Day three of the 2017 MLB season blasts off on Tuesday, as the lingering impact of Opening Day is in the rearview mirror and teams without wins will try to get their fresh seasons on the right track.
The schedule is considerably lighter as opposed to a hefty 12-game slate on Monday, but we still have 8 games to peruse and gauge for MLB betting purposes. Let’s take a look at each matchup and see which way you’ll want to consider betting with our daily MLB picks:
New York Yankees +1.5
Tampa Bay Rays -1.5
CC Sabathia (9-12, 3.91 ERA) vs. Jake Odorizzi (10-6, 3.69 ERA)
Weather: Irrelevant (Dome)
The Yanks head back to Tropicana Field for their second game of 2017, where they’ll try to get their first win of the year after falling to Chris Archer on Sunday. That could be a little harder than expected, of course, as Odorizzi handled New York (2-1) in three games last year and was also 5-4 at home a year ago.
Tampa Bay brought the bats in their opening win on Sunday, hanging seven runs on Masahiro Tanaka. It will be interesting to see if a normally inconsistent Rays offense will be able to do the same against the seasoned Sabathia.
The 36-year old Sabathia will try to will his Yankees to their first win in his 2017 debut, and could have a chance to do that here following a mild revival in 2016. Sabathia still picked up a win in three starts versus Tampa Bay in 2016, but overall tended to struggle against this lineup.
Offensively, the young Yanks figure to potentially liven up in this one, as star center Gary Sanchez is a constant home run threat and the likes of Matt Holliday, Brett Gardner and Aaron Judge provide enough power to possibly open this game up. That being said, the Rays are tough to hate at home in a matchup Odorizzi should be able to control.
Colorado Rockies +1.5
Milwaukee Brewers -1.5
Tyler Anderson (5-6, 3.54 ERA) vs. Zach Davies (11-7, 3.97 ERA)
Weather: Irrelevant (Roof)
The Rockies and Brewers will clash for the second day in a row on Tuesday night, with Colorado looking to take a 2-0 lead in an intense four-game series. Game one lived up to the high-scoring expectations, as a back and forth contest produced a fun 7-5 win for the Rockies.
Things could get even more explosive on Tuesday, as big bats like Ryan Braun, Charlie Blackmon and Carlos Gonzalez (combined 0-13 on Monday) are sure to show up a little more in this second go around. That could be bad news for two shaky defenses, especially with pitchers Tyler Anderson and Zach Davies both still looking to prove themselves in the majors. Both pitchers can get some strikeouts, but have proven to be fairly erratic in the past.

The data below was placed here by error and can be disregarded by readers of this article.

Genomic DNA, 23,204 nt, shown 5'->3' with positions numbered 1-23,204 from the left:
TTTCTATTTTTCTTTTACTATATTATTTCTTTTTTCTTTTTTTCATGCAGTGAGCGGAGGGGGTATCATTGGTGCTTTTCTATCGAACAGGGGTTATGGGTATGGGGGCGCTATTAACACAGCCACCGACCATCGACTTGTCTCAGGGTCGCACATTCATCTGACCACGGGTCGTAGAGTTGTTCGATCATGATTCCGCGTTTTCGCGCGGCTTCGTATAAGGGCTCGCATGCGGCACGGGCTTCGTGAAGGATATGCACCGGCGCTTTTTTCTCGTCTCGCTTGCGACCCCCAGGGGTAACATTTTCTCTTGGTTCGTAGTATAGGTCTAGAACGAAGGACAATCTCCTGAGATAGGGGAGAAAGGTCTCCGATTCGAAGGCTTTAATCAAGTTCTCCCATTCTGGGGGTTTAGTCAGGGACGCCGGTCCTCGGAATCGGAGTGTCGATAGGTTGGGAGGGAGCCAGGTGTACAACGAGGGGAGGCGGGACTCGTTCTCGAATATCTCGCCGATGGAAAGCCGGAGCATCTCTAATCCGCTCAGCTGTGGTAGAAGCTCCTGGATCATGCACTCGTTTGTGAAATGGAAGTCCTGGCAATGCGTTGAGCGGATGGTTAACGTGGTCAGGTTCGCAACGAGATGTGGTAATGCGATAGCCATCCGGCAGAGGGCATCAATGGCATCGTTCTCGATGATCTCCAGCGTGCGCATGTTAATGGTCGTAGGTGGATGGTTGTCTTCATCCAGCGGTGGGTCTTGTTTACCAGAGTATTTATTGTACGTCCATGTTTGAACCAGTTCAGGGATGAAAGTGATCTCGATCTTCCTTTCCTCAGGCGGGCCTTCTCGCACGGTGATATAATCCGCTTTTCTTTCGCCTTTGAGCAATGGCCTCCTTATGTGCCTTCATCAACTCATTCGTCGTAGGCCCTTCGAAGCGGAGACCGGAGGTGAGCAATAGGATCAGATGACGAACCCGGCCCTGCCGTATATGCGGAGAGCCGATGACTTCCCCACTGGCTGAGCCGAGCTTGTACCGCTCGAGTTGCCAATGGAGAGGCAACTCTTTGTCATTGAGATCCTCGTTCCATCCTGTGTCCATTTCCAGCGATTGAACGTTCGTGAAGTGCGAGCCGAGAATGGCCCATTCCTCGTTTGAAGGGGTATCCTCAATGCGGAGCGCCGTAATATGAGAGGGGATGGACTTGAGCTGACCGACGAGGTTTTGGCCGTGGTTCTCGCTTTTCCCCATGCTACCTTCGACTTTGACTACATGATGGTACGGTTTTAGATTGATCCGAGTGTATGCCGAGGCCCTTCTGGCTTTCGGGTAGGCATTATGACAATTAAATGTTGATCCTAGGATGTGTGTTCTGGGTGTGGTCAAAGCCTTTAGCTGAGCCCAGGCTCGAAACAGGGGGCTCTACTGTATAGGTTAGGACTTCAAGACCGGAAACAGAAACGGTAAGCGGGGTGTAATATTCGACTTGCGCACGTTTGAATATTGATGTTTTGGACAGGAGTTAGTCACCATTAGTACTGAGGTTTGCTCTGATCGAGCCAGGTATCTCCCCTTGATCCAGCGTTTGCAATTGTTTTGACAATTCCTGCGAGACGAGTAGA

The slight edge may reside with Davies, who was slightly more impressive overall a year ago and was specifically on top of his game at home (7-5, 3.75 ERA). That ERA isn’t smoldering, but it was far better than how Davies performed on the road. With their defense hopefully a little more dialed in, the Brew Crew could have a shot at evening this series. That, of course, isn’t to mislead MLB bettors into thinking this will be a pitcher’s duel. On the contrary, we expect plenty of runs in this one, but the Brewers to return the favor and tie this series up.
Cleveland Indians -1.5
Texas Rangers +1.5
Carlos Carrasco (11-8, 3.32 ERA) vs. Martin Perez (10-11, 4.39 ERA)
Weather: Cloudy, 85 degrees. 20% chance of rain.
The Indians are back in Texas for the second straight night to battle the Rangers. Unlike Monday’s proposed pitcher duel between Corey Kluber and Yu Darvish, Tuesday’s rematch gives us one top shelf arm in Carrasco going up against the barely passable Perez.
It’d be nice to say Perez has the leg up being at home with an explosive Texas offense backing him, and maybe that’s true. However, this is a bad setting for both arms, with Globe Life Park notoriously being a hitter’s park. What it does do, however, is level the playing field, as Carrasco may be the better pitching talent, but his volatile nature won’t be allowed quite as much against a dangerous offense in a park that loves scoring.
While both offenses can blow up and this park could feed the desire to see the run total be topped, Carrasco was surprisingly at his best on the road a year ago. Whether or not that trend lives up here remains to be determined, but we need to find the edge somewhere. Both offenses are highly capable in this spot, but Cleveland undeniably has the pitching edge. We could still brace for a firestorm of offense, but it’s tough to not love the Indians here.
The Mariners and Astros continue their nasty divisional series to open up the new season, as two very capable arms in Iwakuma and McCullers go to war on Tuesday night. Houston arguably has the advantage from the get go from a talent perspective on the mound, as McCullers remains one of the more tantalizing young arms in the game.